Nitrogenase is an enzyme responsible for catalyzing nitrogen fixation, which is the reduction of nitrogen (N2) to ammonia (NH3) and a process vital to sustaining life on Earth. There are three types of nitrogenase found in various nitrogen-fixing bacteria: molybdenum (Mo) nitrogenase, vanadium (V) nitrogenase, and iron-only (Fe) nitrogenase. Molybdenum nitrogenase, which can be found in diazotrophs and legumes, is the nitrogenase that has been studied the most extensively and thus is the most well characterized. Figures 1-2 display the crystal structure and key catalytic components of molybdenum nitrogenase extracted from Azotobacter vinelandii. Vanadium nitrogenase and iron-only nitrogenase can both be found in select species of Azotobacter as an alternative nitrogenase. Equations 1 and 2 show the balanced reactions of nitrogen fixation in molybdenum nitrogenase and vanadium nitrogenase respectively.
N2 + 8 H+ + 8 e− + 16 MgATP → 2 NH3 + H2 + 16 MgADP + 16 Pi (1)
N2 + 12 H+ + 12 e− + 24 MgATP → 2 NH3 + 3 H2 + 24 MgADP + 24 Pi (2)
All nitrogenases are two-component systems made up of Component I (also known as dinitrogenase) and Component II (also known as dinitrogenase reductase). Component I is a MoFe protein in molybdenum nitrogenase, a VFe protein in vanadium nitrogenase, and a Fe protein in iron-only nitrogenase. Component II is a Fe protein that contains the Fe-S cluster (Figure 3: top), which transfers electrons to Component I. Component I contains 2 key metal clusters: the P-cluster (Figure 3: middle), and the FeMo-cofactor (FeMo-co) (Figure 3: bottom). Mo is replaced by V or Fe in vanadium nitrogenase and iron-only nitrogenase respectively. During catalysis, electrons flow from a pair of ATP molecules within Component II to the Fe-S cluster, to the P-cluster, and finally to the FeMo-co, where reduction of N2 to NH3 takes place.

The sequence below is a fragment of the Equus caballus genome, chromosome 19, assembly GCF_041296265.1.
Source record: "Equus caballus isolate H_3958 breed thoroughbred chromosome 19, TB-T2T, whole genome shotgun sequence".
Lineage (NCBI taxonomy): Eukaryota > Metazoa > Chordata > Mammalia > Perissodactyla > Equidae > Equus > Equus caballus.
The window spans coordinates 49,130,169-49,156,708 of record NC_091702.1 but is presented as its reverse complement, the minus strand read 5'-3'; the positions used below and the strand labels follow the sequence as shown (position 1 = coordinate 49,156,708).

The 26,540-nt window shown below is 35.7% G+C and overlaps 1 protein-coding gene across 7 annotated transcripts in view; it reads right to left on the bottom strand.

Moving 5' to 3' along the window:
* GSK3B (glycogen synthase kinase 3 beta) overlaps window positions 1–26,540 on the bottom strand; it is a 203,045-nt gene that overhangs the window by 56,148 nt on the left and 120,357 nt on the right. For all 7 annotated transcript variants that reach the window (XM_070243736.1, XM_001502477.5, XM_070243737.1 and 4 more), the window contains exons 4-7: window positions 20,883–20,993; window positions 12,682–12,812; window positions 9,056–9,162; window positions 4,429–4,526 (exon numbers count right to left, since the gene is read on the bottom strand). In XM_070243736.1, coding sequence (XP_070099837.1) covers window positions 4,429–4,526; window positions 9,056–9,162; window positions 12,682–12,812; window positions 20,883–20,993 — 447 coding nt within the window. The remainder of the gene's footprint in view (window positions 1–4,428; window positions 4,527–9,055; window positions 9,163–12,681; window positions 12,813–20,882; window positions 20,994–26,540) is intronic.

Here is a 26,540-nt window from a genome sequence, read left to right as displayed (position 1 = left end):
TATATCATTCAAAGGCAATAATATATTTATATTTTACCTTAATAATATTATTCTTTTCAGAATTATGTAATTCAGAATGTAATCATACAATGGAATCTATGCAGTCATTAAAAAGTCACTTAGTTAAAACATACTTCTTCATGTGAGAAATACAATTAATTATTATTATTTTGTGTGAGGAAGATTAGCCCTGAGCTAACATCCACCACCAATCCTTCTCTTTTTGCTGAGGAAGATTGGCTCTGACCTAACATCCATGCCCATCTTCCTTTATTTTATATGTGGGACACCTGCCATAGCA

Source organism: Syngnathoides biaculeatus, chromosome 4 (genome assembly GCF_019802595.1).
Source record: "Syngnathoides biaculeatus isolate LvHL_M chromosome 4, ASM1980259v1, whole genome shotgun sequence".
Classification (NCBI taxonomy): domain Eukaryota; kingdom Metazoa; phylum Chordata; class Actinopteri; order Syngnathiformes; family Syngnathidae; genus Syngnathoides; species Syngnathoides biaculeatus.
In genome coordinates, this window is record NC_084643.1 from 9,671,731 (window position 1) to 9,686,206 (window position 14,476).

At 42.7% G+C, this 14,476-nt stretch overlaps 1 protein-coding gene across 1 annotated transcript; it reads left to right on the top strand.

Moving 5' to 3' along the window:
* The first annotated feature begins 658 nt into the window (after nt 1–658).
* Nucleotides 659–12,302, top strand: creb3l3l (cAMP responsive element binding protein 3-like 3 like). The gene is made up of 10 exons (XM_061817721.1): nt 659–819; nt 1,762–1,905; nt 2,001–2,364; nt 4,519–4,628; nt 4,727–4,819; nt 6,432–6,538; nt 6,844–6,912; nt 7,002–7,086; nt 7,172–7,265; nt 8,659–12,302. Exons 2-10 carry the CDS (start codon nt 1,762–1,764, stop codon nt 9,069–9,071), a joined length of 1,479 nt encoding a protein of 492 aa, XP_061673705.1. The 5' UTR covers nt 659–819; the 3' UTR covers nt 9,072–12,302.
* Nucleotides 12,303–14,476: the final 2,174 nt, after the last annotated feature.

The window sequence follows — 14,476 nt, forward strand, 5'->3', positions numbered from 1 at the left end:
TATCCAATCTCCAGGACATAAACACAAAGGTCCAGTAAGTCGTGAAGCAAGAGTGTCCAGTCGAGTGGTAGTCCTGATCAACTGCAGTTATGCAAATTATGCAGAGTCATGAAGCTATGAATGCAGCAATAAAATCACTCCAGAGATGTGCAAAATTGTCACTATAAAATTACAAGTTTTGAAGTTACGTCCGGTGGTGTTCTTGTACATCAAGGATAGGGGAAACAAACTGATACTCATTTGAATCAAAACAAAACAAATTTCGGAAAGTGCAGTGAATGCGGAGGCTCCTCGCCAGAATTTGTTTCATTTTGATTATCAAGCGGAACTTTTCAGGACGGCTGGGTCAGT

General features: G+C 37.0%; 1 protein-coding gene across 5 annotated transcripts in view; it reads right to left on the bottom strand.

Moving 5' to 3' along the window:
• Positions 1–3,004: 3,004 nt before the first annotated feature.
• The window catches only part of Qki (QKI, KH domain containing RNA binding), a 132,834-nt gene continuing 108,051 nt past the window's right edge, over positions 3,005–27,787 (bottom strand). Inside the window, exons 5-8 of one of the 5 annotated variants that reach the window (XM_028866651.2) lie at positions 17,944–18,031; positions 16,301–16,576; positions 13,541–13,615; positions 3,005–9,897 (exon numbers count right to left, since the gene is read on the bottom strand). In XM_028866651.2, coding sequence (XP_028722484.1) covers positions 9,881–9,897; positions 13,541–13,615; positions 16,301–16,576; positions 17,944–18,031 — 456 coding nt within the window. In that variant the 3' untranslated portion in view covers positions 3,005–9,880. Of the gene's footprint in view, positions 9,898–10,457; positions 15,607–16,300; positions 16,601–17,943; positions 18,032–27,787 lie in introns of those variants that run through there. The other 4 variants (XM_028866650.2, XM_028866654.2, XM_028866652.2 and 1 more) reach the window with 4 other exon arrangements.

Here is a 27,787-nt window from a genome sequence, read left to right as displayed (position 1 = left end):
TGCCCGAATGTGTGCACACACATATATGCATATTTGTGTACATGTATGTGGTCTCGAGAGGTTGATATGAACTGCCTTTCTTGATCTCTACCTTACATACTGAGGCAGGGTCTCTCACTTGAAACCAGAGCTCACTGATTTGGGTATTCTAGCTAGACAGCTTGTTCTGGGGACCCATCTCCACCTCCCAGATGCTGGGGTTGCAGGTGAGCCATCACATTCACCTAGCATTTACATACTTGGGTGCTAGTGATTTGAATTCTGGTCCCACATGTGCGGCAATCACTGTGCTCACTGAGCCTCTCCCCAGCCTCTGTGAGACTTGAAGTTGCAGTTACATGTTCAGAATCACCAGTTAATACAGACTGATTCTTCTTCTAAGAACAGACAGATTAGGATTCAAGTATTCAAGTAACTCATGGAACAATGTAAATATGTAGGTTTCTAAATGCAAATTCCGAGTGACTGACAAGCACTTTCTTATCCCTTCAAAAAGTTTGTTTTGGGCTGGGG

Lowe-Thorneley kinetic modelEdit
The reduction of nitrogen to two molecules of ammonia is carried out at the FeMo-co of Component I after the sequential addition of proton and electron equivalents from Component II. Steady state, freeze quench, and stopped-flow kinetics measurements carried out in the 70’s and 80’s by Lowe, Thorneley, and others provided a kinetic basis for this process. The Lowe-Thorneley (LT) kinetic model (depicted in Figure 4) was developed from these experiments and documents the eight correlated proton and electron transfers required throughout the reaction. Each intermediate stage is depicted as En where n = 0-8, corresponding to the number of equivalents transferred. The transfer of four equivalents are required before the productive addition of N2, although reaction of E3 with N2 is also possible. Notably, nitrogen reduction has been shown to require 8 equivalents of protons and electrons as opposed to the 6 equivalents predicted by the balanced chemical reaction.